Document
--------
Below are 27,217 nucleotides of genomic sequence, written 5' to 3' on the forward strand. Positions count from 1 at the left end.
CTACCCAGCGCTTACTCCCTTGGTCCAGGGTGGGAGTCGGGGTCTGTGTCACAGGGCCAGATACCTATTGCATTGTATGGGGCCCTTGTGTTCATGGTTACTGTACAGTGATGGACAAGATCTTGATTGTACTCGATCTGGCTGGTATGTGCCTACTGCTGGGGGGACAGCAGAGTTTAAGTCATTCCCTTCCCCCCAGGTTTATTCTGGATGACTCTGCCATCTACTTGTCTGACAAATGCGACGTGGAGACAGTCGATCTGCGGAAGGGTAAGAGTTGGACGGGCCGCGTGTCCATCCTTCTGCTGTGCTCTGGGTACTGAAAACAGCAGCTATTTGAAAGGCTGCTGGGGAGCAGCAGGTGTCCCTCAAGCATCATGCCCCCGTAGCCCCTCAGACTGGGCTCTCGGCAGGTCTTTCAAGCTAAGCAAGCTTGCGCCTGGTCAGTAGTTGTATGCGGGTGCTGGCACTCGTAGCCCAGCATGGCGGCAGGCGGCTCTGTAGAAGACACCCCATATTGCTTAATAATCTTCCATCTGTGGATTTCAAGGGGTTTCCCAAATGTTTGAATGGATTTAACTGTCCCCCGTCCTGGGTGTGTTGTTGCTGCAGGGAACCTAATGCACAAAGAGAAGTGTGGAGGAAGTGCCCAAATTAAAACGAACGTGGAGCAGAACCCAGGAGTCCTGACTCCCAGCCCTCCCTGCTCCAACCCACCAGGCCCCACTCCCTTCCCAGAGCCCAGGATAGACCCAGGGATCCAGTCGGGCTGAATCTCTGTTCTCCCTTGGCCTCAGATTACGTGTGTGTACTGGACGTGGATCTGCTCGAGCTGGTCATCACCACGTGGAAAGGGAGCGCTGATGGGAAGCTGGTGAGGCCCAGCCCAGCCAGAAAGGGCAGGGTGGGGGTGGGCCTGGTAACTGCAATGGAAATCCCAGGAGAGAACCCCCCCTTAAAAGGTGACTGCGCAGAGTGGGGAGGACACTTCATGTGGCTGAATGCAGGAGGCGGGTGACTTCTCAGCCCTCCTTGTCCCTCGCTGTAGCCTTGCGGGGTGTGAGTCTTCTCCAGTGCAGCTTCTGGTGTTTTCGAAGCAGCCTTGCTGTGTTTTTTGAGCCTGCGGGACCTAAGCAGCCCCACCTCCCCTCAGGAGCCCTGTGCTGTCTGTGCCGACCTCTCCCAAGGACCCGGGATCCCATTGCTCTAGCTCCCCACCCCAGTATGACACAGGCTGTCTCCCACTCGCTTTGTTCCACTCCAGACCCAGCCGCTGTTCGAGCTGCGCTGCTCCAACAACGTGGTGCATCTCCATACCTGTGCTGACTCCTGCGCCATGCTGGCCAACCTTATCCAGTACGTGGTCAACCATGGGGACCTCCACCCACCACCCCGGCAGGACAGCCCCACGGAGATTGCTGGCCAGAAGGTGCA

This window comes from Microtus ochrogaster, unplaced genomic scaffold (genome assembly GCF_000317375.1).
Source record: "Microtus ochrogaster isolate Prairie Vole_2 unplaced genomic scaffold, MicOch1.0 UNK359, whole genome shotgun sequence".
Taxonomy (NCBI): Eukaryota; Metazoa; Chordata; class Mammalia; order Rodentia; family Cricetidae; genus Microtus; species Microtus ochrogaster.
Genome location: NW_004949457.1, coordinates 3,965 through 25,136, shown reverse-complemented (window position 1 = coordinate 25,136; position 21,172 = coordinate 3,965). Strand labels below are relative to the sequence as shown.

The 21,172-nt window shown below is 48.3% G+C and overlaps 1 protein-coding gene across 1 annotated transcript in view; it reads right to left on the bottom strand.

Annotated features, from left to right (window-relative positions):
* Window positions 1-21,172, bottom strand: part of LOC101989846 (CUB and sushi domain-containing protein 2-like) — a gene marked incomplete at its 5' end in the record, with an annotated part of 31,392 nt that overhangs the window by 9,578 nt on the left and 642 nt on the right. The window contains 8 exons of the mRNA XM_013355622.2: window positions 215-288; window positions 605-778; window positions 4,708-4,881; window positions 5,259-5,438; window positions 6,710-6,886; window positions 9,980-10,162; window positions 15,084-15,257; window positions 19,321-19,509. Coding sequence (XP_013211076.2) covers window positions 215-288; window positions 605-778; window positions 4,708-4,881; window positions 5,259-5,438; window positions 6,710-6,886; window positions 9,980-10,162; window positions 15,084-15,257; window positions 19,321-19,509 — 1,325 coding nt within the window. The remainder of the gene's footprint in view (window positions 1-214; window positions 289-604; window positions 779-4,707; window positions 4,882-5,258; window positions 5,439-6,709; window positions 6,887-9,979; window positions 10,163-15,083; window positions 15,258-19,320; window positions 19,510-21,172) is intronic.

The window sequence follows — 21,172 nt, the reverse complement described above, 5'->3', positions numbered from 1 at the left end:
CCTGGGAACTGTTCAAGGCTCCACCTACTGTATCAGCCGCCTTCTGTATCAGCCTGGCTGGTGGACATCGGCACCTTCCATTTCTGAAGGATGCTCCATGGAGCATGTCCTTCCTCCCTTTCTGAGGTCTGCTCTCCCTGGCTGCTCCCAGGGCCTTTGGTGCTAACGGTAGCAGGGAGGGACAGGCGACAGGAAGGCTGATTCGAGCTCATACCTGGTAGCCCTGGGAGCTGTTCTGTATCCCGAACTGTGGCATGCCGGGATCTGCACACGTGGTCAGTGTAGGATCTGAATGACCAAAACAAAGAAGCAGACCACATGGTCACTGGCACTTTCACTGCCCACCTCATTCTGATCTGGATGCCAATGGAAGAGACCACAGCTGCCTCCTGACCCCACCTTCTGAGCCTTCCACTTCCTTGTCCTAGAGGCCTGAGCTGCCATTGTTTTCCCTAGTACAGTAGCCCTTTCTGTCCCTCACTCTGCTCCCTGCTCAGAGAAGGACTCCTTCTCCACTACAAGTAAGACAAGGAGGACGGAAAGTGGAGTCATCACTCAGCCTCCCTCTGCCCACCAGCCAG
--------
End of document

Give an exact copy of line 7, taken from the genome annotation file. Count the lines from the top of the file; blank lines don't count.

The 21,172-nt window shown below is 48.3% G+C and overlaps 1 protein-coding gene across 1 annotated transcript in view; it reads right to left on the bottom strand.